Freak natural disasters can come out of the blue. This year we had an interruption at our primary data center due to an unusual spring storm packing hurricane force winds. We simply migrated services to our backup data center (120 miles away) and, once power was restored, restarted the facility, no damage at all.

The economic lure of things like data center free air cooling in Iceland, but the bull’s eye target is like a rattlesnake’s rattle. Heed the warning and don’t roll the dice with your data center.

Don’t wear a target, email or call me or visit the SwiftWater Telecom web site for truly green data center services!


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Tuesday data center tidbits: ASHRAE and free air cooling and more #datacenter

First up is reading about the uproar over ASHRAE adding free air cooling as a specific method of data center cooling to it’s standards. The attack reaction of Google, Microsoft, Amazon, etc to this is curious, since this doesn’t MANDATE the use of free air cooling at all. Of course, that wouldn’t make any sense because there are areas where the ambient temperature is so high that free air cooling couldn’t be used at all for a data center. When you have a major overreaction to something like this, it makes me wonder what else might be going on here.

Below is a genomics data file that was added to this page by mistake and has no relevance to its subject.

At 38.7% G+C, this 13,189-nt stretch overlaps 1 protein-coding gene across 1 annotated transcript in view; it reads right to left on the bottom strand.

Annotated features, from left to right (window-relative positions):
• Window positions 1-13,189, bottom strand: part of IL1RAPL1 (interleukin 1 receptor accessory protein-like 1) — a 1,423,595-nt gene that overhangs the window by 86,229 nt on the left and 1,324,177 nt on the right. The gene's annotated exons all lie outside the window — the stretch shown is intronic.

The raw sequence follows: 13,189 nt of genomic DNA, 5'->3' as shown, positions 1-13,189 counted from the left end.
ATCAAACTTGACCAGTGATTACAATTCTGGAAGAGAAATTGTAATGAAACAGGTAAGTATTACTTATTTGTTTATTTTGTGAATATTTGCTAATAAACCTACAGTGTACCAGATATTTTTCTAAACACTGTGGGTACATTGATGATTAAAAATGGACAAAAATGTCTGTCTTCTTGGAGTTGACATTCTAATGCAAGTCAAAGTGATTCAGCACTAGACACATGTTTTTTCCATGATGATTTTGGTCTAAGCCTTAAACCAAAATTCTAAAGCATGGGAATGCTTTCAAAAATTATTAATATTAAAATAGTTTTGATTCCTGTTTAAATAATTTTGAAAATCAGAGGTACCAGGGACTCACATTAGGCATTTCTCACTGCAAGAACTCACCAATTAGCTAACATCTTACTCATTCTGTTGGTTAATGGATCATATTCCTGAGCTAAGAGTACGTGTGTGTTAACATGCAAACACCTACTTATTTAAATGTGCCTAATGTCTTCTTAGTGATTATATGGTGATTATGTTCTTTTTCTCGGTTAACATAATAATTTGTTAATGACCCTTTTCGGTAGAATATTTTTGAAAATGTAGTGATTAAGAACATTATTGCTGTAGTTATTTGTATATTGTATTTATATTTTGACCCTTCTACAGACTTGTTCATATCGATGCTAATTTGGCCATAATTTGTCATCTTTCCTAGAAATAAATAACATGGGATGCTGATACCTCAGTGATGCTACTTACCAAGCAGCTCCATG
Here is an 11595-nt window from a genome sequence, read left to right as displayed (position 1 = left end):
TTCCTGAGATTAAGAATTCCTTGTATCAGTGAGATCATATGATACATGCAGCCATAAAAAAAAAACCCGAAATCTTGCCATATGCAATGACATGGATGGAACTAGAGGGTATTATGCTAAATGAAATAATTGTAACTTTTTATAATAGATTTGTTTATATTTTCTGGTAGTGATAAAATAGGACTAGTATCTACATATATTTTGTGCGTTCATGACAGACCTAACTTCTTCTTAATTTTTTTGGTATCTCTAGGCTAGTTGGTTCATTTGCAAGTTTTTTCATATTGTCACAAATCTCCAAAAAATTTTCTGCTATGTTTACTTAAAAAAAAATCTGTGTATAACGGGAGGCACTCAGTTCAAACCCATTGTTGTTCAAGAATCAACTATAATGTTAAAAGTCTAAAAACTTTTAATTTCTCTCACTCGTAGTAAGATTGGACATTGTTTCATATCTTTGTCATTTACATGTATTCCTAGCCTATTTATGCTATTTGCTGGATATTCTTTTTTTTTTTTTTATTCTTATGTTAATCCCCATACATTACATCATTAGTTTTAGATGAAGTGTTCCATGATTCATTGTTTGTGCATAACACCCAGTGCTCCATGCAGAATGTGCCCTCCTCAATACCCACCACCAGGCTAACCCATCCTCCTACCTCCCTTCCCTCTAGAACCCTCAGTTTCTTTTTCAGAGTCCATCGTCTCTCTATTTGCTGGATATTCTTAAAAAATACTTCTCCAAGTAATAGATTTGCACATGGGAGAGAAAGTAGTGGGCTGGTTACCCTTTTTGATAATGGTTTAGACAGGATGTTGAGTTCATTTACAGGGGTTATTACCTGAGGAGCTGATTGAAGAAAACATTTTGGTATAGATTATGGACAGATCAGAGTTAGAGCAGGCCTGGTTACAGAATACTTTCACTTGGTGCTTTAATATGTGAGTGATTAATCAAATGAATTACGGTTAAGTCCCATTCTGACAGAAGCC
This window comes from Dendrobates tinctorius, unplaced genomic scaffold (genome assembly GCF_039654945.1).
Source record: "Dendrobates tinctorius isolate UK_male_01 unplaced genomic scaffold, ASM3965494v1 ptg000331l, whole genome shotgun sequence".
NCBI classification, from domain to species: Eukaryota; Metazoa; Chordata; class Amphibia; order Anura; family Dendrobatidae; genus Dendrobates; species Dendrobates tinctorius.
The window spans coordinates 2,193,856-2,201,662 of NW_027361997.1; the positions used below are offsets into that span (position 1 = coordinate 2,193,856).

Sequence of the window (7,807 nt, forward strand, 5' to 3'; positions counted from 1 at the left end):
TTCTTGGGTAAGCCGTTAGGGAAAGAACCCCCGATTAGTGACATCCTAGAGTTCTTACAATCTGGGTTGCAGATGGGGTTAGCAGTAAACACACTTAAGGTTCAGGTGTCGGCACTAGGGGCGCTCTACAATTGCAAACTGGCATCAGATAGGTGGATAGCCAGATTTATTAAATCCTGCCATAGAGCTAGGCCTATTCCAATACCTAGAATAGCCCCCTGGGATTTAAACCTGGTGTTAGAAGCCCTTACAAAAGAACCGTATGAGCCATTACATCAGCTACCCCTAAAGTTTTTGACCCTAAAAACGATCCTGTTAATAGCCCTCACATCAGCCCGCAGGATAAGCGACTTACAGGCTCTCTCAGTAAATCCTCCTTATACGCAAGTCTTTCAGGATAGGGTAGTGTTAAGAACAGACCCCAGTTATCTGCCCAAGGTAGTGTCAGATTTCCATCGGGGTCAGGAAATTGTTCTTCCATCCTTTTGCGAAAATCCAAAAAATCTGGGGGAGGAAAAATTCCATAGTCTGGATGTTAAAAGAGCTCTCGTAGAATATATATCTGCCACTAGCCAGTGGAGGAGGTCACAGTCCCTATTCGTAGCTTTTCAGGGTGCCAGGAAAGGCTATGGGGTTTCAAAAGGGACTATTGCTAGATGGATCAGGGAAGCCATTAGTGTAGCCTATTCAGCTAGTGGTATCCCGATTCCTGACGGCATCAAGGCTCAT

The next piece is about whether distance makes a difference in data center co-location. It’s been hard enough to get people to stop hugging servers in the first place, even with all the economic benefits of co-location, just the thought of sending their server across country can make a lot of them break out in a sweat.
Stop hugging your servers today! Email or call me or visit the SwiftWater Telecom web site for co-location services and a happy home for them!


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Thursday data center tidbits.